Home alone

May 22, 1991

Child Protective Service authorities in Prince William County, Va., recently performed one of the most ludicrous acts of blind bureaucracy in recent memory. Without warning, a social worker took 10-year-old Christopher Jordan from his home one Friday afternoon and put him in foster care for the weekend -- because the child was alone after school.

The incident is disturbing for two reasons. First, it clearly does a child no good to be wrenched from his home without warning and subjected to official pronouncements of his parents' inability to care for him. Second, the growing number of working women and the dearth of child care puts countless parents in an implacable bind. In Maryland, for example, there are 588,157 children under 12 with working mothers. But regulated child-care programs can accommodate only 112,386 -- a mere 19 percent of them. As such, 475,771 kids are cared for either in non-regulated settings or, more likely, they take care of themselves. Moreover, Maryland guidelines specify that children under 12 should not be left unsupervised -- which means almost half a million children could, theoretically, be carted off to foster care some afternoon.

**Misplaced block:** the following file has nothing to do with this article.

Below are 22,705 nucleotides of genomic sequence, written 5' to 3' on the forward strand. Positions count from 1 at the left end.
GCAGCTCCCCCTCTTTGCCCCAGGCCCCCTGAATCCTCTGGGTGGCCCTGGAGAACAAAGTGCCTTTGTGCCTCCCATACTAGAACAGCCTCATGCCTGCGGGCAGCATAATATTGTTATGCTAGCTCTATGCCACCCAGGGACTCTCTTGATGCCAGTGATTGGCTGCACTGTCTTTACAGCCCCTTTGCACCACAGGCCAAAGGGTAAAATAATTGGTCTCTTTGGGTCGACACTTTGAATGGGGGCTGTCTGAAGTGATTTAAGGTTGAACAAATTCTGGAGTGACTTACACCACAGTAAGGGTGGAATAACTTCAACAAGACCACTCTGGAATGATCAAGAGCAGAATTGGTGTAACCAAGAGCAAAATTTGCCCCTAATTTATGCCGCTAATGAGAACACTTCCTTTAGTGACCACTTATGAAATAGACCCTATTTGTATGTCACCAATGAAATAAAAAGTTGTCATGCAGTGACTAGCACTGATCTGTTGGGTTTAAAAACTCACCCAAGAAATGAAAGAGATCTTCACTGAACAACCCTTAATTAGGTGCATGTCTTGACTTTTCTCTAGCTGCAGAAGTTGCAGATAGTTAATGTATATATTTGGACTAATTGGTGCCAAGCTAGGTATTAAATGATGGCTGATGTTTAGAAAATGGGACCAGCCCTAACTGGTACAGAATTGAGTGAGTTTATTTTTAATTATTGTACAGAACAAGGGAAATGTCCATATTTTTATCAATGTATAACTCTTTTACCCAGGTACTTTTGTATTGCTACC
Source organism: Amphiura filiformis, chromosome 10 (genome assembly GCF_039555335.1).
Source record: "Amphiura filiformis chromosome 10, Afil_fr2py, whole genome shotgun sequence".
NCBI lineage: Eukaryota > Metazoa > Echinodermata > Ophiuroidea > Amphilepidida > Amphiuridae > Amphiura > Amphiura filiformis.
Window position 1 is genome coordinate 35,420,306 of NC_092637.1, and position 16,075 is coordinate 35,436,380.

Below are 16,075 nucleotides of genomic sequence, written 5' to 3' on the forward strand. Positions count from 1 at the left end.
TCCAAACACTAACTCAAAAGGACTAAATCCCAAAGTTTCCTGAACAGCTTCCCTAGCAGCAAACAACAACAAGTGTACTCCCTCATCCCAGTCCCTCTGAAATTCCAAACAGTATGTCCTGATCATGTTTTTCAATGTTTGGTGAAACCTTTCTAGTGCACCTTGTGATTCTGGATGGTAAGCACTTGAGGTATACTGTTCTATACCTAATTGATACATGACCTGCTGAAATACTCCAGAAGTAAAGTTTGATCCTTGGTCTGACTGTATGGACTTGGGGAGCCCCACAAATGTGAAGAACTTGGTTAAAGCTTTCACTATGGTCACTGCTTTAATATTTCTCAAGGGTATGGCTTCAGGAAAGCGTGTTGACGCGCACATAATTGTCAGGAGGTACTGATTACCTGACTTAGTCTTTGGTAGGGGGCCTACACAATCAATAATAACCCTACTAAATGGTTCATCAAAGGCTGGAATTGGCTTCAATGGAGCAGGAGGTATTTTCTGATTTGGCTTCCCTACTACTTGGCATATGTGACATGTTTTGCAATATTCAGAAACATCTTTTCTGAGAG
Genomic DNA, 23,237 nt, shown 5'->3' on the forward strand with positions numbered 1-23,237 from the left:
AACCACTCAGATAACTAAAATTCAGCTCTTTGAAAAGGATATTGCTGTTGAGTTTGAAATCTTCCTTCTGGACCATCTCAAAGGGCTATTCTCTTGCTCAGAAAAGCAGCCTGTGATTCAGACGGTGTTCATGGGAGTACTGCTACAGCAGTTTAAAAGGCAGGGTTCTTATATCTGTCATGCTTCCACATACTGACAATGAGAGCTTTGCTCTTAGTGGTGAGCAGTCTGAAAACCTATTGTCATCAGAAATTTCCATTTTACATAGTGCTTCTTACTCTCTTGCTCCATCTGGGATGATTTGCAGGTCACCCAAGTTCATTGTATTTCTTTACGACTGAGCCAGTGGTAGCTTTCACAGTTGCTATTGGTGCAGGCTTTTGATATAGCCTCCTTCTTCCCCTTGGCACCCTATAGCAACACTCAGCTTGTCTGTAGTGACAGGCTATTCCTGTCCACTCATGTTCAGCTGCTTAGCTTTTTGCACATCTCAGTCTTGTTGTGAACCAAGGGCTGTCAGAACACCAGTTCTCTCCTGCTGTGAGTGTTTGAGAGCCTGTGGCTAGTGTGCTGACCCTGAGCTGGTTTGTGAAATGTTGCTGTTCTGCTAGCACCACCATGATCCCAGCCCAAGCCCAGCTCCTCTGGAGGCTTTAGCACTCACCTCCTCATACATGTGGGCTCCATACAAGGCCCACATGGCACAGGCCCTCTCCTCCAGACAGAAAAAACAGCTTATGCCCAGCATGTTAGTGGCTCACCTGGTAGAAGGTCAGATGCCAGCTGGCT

That, of course, will not happen. But the fact is, there are now so many latchkey children that Baltimore city has set up a hot line, called Kidsline, for those who are lonely or scared. The effort is commendable, but it falls short of what these kids really need -- companionship, activities, protection, nurturing. It wouldn't be too difficult to provide these things if every elementary school either had before- and after-school programs, or offered transportation to nearby day-care centers, or at the very least functioned as a liaison with area providers to invigorate the supply. Simple commitment on the part of the General Assembly could make it happen. But child care has, regrettably, slipped to the bottom of the list of political priorities -- and with it, our children.

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